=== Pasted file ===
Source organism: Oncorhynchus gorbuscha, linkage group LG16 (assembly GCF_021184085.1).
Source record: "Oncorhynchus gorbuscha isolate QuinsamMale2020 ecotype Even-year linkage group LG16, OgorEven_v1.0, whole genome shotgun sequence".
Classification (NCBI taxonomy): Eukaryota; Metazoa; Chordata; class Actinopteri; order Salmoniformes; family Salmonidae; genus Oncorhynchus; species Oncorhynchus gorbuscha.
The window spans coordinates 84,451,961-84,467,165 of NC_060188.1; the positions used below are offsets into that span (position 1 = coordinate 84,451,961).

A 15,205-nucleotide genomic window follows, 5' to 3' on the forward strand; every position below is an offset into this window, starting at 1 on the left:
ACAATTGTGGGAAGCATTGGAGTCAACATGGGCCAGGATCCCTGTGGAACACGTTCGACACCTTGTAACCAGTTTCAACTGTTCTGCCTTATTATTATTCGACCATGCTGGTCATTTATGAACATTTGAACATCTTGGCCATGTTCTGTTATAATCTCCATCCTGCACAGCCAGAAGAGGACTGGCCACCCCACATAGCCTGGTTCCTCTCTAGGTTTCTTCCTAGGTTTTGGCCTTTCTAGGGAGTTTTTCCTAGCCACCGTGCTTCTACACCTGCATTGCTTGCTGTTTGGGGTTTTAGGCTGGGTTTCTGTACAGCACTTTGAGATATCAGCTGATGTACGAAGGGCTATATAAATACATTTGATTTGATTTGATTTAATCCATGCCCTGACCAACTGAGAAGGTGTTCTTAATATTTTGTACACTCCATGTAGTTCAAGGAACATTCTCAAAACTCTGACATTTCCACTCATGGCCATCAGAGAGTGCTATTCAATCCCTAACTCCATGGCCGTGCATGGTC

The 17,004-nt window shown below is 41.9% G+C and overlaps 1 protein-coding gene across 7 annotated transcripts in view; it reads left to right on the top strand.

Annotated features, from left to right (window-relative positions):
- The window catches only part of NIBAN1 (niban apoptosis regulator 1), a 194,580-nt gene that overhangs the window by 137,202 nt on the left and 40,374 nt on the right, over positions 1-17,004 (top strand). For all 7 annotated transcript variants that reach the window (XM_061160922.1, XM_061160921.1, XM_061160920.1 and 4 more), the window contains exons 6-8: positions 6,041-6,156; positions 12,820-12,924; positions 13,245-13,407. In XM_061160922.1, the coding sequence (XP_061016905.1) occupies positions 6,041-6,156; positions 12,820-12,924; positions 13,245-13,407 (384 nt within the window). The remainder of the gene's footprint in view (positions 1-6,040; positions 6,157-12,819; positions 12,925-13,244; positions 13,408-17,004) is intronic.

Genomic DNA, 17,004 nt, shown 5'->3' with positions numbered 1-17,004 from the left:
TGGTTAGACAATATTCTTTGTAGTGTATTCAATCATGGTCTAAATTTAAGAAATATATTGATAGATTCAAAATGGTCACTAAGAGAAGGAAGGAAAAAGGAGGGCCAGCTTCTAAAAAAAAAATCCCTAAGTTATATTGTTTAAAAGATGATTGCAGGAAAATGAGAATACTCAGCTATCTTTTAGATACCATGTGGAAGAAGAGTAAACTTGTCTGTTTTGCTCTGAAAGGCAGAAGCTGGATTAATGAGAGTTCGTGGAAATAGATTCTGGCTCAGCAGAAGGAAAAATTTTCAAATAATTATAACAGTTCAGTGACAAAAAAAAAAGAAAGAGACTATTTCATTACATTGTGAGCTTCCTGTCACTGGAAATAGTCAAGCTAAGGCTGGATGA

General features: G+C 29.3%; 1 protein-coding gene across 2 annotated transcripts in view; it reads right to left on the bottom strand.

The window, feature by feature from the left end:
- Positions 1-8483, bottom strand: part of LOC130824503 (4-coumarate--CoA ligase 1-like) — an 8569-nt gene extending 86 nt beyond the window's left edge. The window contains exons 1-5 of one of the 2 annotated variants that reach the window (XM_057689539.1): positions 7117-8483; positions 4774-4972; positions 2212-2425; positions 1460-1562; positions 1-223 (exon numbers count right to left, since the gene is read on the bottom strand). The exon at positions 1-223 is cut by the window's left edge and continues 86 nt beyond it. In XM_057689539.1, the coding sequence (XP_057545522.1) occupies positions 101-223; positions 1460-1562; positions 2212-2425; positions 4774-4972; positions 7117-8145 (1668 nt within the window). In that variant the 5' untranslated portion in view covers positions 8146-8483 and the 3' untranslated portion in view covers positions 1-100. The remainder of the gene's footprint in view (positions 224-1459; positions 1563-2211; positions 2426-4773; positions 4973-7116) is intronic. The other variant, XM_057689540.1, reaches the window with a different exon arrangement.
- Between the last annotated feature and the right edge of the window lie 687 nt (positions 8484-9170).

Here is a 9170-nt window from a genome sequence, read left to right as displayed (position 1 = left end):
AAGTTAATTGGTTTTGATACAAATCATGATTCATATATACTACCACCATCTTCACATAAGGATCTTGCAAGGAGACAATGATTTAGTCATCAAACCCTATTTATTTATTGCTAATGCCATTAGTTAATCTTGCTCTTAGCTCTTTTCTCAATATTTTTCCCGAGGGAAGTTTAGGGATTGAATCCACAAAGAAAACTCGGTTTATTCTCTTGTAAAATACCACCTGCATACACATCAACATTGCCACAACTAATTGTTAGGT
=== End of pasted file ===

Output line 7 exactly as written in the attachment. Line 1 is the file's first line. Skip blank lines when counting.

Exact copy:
The 17,004-nt window shown below is 41.9% G+C and overlaps 1 protein-coding gene across 7 annotated transcripts in view; it reads left to right on the top strand.